One new violent act doesn’t make up for the violent act from years ago, of course, and every decision that Dwight makes only takes him further away from being at peace with his parents’ deaths. He only brings other innocent parties (including his sister and his childhood friend) into the cycle of violence, entwining himself further with the family of his parents’ murderer. “So you’re, like, in it?” his friend asks when Dwight comes to him for help, and that deadpan understatement encapsulates just how all-consuming the mutual quest for vengeance has become.
Blair returns for a supporting role in Green Room, playing pretty much the only character in that movie who doesn’t commit some horrific act of violence. When the members of the punk rock band The Ain’t Rights come across a murder victim at the remote lodge where they’ve just played a show to a hostile audience full of neo-Nazis, the people who run the club (which is, of course, the front for various criminal enterprises) go into cover-up mode. “We’re not keeping you. You’re just staying,” Blair’s club manager Gabe tells the band members mildly, as he scrambles to figure out how to contain the situation.
If it were up to Gabe, maybe The Ain’t Rights would get to leave, but once quietly menacing owner Darcy (Patrick Stewart) shows up, it’s clear that the situation won’t end in anything but bloodshed. “You were held here for your own safety,” Darcy tells the band members later, but unlike the explanation from Gabe, it sounds more threatening than reassuring. Trapped in the backstage dressing room where the murder took place, the band members have to improvise a way out, calling on reserves of courage and rage that they never knew they had (or, at least, had previously only channeled into their music).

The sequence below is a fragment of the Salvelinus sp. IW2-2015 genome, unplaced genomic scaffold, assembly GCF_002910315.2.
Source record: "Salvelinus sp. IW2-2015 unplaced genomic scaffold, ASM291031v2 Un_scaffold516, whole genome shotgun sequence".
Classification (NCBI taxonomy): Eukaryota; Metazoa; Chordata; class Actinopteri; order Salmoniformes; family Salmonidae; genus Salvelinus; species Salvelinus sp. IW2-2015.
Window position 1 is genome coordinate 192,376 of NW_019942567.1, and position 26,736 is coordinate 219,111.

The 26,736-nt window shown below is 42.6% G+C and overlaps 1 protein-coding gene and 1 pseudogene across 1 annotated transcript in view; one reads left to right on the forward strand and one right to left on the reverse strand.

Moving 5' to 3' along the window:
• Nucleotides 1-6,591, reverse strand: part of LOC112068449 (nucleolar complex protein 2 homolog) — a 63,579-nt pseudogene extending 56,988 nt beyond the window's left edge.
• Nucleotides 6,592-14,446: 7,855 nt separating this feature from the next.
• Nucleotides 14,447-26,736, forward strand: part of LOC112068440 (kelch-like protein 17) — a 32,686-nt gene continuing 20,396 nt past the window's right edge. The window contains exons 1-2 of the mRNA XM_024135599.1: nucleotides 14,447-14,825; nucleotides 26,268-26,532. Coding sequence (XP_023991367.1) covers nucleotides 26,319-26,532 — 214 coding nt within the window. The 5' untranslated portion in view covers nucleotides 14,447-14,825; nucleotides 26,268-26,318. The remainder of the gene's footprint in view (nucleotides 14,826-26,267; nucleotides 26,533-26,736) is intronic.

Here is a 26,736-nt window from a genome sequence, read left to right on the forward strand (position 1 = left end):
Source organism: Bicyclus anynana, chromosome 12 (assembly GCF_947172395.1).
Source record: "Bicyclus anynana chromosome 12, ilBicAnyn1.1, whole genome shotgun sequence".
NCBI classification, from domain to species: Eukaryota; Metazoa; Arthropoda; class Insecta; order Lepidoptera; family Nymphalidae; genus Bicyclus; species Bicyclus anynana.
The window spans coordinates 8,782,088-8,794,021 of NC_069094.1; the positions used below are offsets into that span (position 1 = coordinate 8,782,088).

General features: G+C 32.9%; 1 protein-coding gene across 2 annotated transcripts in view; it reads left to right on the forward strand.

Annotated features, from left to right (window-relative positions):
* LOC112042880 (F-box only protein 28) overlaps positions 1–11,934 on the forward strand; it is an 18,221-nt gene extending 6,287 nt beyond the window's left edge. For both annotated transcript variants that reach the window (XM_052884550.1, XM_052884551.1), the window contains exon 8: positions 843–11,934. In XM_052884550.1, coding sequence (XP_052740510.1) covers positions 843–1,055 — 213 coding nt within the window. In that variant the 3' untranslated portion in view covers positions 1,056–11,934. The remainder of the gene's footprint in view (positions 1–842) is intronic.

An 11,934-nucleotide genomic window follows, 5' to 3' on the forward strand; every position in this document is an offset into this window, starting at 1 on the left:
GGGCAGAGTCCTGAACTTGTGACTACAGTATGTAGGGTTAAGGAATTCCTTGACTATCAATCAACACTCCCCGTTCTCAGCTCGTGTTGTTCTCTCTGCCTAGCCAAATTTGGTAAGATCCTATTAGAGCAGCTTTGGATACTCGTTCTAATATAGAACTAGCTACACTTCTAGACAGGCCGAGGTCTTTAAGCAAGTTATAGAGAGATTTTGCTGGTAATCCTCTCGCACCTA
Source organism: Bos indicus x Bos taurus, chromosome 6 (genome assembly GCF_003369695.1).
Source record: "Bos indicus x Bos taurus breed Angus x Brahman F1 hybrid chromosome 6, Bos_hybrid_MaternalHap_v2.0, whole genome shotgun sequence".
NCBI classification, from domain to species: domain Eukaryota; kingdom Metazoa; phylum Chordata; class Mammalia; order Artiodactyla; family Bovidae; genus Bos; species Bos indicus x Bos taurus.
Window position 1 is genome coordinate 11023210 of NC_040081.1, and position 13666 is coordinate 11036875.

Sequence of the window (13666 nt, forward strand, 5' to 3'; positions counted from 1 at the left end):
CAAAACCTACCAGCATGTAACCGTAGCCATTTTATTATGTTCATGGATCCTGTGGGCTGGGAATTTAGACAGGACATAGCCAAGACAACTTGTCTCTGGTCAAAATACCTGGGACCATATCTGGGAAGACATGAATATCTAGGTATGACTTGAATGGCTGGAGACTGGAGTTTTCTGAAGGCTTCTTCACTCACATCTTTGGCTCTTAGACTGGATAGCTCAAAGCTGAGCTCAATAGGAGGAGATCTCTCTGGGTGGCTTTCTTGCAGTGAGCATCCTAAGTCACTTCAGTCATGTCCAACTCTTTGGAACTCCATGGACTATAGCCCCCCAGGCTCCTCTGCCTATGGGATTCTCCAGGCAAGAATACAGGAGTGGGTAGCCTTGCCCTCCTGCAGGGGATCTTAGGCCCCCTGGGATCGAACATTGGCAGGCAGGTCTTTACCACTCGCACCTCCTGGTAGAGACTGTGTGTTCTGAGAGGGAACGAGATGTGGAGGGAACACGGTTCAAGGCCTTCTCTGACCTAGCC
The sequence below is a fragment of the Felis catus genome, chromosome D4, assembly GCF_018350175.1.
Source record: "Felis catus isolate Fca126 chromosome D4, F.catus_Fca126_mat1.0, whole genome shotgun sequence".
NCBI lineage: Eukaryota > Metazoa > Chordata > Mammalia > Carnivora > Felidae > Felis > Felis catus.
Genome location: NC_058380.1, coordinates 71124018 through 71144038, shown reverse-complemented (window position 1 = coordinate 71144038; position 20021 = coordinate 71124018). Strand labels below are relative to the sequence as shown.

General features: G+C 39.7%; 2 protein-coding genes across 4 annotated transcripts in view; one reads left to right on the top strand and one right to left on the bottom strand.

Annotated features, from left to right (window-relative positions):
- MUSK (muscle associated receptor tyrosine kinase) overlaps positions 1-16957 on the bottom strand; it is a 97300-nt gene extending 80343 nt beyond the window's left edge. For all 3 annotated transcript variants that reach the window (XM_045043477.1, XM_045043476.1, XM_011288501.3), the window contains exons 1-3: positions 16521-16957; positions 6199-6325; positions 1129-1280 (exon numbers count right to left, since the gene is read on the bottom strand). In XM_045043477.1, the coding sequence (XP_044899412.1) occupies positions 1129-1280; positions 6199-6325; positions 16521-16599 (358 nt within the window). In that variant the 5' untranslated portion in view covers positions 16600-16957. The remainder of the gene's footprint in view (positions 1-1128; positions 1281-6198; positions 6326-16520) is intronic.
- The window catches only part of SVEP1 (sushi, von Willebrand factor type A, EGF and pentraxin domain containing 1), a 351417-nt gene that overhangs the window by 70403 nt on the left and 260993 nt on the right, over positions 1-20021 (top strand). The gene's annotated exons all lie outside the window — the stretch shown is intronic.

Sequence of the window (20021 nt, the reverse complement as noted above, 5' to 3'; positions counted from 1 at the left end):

Possibly the nastiest, goriest moment in any of Saulnier’s movies comes when Ain’t Rights bassist and de facto leader Pat (Anton Yelchin) is slashed with blades as he holds his arm through a crack in the room’s door. As he pulls his arm back, his hand hangs off at a nauseating angle, all the more disturbing because it hasn’t been hacked clean off. Pat has no choice but to wrap the hand in duct tape and move on. Like all of Saulnier’s unlikely protagonists, he faces unimaginable violence with a combination of stoicism and bemused disbelief.
“That’s what bullets do,” Ben tells Dwight in Blue Ruin after obliterating the head of a man who was holding Dwight at gunpoint. In Saulnier’s films, those outcomes are impossible to forget.